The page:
Open Access
 Total Downloads : 887
 Authors : Mahua Chanda, Bikram Das
 Paper ID : IJERTV3IS050486
 Volume & Issue : Volume 03, Issue 05 (May 2014)
 Published (First Online): 15052014
 ISSN (Online) : 22780181
 Publisher Name : IJERT
 License: This work is licensed under a Creative Commons Attribution 4.0 International License
Torque Ripple Reduction and Speed Performance of BLDCM Drive with Hysteresis Current Controller
Bikram Das
Assistant Professor, Department of Electrical Engineering National Institute of Technology, Agartala
Tripura, India
Mahua Chanda
PG Scholar, Department of Electrical Engineering National Institute of Technology, Agartala Tripura, India
Abstract This paper illustrates modeling, simulation and comparative analysis of a closedloop control system with and without Hysteresis Current Controller for Brushless DC motor (BLDCM) drive system. Brushless DC motors can offer great advantage compared to other machines used in industrial and automotive applications due to high torque density, compactness, simpler controller and lower maintenance. BLDC motor is faster, highly efficient, noiseless operation and reliable. BLDC motor control is generally required to measure the speed and position of rotor by using the sensor because the inverter phases must be commutated depending on the rotor position. The BLDC motor, PID speed controller, Hysteresis Current Controller, inverter and commutation logic block has been modeled using different modules and simulated in MATLAB Simulink. ProportionalIntegralDerivative (PID) tuning algorithm is used to control the speed of the motor. An improved model with Hysteresis Current Controller is implemented with the speed feedback loop to provide naturally current protection and torque dynamic control. Some simulation results and comparative waveforms were carried out using MATLAB Simulink version 7.10.0.499 (R2010a) to verify the proper modeling as well as functionality of the controller.
Keywords BLDC motor drive, Hysteresis Current Controller, inverter switching, PID, Simulink.

INTRODUCTION
Brushless DC motor modeling, controlling and performance analysis has become an important aspect of research work in recent days. The use of environment friendly electronics is being developed to save the energy consumption of various devices. This leads to the development in brushless DC motor. It is rapidly becoming the natural choice for applications demanding high reliability and high efficiency. These motors need to operate more efficiently which can significantly affect the performance of many critical applications in the industries, especially in the areas of appliances production, medicine, aeronautics, medical equipment, chemical, automotive, textile, industrial automation as the energy and cost savings becomes a bigger concern for designers of electronic devices [1].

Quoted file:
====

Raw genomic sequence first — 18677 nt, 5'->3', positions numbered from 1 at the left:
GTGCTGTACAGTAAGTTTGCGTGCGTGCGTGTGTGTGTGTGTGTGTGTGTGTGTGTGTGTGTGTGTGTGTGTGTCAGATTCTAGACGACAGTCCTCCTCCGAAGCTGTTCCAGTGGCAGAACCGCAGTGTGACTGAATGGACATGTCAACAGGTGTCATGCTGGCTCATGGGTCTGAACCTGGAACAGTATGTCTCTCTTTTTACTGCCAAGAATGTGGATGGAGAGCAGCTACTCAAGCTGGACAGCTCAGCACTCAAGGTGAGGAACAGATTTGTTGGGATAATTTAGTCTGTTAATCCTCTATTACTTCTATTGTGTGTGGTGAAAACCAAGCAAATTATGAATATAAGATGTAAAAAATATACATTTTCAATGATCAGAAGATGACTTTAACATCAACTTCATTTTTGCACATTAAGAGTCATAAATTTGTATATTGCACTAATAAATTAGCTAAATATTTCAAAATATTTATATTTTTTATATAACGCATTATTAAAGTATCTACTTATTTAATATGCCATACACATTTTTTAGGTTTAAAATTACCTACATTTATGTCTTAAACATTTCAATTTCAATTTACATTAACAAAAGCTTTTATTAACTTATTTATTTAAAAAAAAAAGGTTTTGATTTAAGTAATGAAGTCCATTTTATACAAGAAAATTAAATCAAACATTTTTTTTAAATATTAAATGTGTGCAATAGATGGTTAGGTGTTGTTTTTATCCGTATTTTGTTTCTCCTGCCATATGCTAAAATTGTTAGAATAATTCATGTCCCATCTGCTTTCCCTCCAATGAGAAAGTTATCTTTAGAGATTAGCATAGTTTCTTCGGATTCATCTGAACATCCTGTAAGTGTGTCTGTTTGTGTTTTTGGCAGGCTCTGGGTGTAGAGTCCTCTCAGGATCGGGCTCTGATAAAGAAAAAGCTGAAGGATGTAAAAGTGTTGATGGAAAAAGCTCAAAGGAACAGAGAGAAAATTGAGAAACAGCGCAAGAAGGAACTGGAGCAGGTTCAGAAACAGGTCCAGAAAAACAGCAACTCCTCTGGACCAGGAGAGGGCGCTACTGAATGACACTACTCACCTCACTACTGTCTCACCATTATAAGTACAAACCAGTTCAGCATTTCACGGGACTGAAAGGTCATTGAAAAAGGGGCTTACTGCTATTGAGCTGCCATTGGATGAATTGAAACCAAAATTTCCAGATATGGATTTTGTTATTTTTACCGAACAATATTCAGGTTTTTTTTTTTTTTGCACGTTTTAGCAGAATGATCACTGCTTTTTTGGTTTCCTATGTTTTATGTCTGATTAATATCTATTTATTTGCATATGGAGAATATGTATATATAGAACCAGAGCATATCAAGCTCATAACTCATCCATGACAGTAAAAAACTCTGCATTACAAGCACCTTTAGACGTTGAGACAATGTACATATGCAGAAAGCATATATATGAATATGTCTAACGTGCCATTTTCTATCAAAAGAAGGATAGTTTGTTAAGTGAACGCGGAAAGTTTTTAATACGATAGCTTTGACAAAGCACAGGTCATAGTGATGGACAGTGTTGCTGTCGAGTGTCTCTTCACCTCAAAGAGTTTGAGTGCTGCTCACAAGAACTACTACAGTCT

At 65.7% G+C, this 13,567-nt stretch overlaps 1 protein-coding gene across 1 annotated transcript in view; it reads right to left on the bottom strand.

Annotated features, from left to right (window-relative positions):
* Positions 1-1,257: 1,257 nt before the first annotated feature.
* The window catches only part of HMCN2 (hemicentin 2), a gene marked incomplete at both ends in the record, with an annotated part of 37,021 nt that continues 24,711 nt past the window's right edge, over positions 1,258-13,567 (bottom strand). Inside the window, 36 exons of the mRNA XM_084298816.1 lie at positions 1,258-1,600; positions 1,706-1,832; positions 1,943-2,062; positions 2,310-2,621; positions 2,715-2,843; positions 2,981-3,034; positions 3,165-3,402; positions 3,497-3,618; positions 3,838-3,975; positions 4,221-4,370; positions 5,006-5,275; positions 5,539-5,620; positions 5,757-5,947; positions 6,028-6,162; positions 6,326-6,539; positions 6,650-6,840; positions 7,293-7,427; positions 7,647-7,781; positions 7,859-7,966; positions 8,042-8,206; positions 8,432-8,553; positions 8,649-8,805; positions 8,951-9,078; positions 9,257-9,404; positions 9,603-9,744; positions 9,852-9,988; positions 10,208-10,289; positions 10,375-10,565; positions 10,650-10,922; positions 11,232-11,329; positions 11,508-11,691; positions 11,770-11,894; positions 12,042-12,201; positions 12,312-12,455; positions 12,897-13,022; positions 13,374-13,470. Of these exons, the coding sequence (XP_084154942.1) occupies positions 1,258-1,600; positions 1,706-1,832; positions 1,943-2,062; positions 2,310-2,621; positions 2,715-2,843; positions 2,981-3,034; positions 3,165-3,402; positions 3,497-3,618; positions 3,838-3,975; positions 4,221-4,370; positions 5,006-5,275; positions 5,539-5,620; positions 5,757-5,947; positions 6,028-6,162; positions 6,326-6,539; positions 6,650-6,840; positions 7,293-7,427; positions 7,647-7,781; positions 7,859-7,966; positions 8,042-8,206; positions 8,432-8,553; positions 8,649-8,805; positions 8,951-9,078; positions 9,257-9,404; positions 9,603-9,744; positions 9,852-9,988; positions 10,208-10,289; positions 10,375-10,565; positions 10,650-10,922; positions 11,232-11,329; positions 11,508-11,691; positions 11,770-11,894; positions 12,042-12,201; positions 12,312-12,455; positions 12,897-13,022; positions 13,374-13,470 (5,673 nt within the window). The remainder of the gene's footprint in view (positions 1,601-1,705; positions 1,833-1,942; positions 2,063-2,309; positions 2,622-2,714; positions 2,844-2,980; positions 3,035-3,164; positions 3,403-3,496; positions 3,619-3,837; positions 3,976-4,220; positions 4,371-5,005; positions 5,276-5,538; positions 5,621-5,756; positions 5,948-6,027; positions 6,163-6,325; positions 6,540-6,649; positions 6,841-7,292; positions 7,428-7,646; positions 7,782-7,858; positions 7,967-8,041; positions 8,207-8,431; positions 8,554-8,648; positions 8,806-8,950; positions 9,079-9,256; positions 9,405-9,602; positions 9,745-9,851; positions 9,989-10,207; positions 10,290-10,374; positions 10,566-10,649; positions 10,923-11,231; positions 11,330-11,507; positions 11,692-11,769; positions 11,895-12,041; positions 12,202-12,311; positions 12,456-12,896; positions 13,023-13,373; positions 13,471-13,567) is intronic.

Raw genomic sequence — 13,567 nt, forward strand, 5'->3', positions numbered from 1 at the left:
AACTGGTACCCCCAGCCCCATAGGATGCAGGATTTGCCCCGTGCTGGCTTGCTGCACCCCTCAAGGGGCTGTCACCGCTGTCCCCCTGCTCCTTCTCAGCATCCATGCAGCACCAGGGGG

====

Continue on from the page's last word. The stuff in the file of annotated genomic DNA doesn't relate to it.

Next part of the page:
For power distribution to BLDC motors, it uses electrical commutation instead of mechanical. Mounted three hall sensors in the motor are used to determine the rotors position, which is passed to the electronic controller ensures spinning of the motor at right time and right orientation [2]. The main component of Hall Effect sensors is the magnetic field of either permanent magnet or electromagnet. These magnetic sensors provide the accurate correcting current to the motor coils to make the magnets rotate at the right orientation.
Despite the tremendous advantages of BLDC motors, they possess a limiting factor. To mention, BLDC motor exhibits torque pulsations. These pulsations can cause acoustical noises and vibration which can reduce the performance in highly precised stable applications. In high speed applications, torque pulsations can be filtered out by the inertia of the load. But at low speeds, torque pulsations are most noticeable and can greatly limit motor performance. However to minimize commutation torque ripple various methods are being used in motor drive control strategies [3][4]. Hysteresis Current Controller is one of the simple PWM current control technique and easiest way to implement.
Finally, the aim of the paper is to simulate a closedloop speed control system by using PID controller and a Hysteresis Current Controller loop is added with the speed feedback loop and hence to observe the improvement in the system performance with low torque ripples. And also, to analyze the different parameters of the motor like speed, torque, phase currents, hall sensors output etc.

MOTOR THEORY AND OPERATION
A brushless DC motor is a synchronous motor powered by DC power and is electronically commutated. It employs a dc power supply switched to the three phase stator windings of the motor by semiconductor power devices of the inverter. Rotor position of the motor determines the switching sequence. Like all other motors, BLDC motors also have a rotor and a stator.
Fig. 1: Disassembled view of BLDC motor
The disassembled view of BLDC motor is shown in the Fig. 1. The primary difference between brushed DC and BLDC motors lies in the type of commutation. Commutation is the act of changing the three phase currents of the motor at appropriate times to produce rotational torque. Brushed DC motors use brushes to commutate the motor. In BLDC motor, the commutator of the brush DC motor is replaced by electronic switches which supply current to the motor windings as a function of the rotor position. The performance of BLDC motor is almost similar to the traditional DC motor with commutator [5].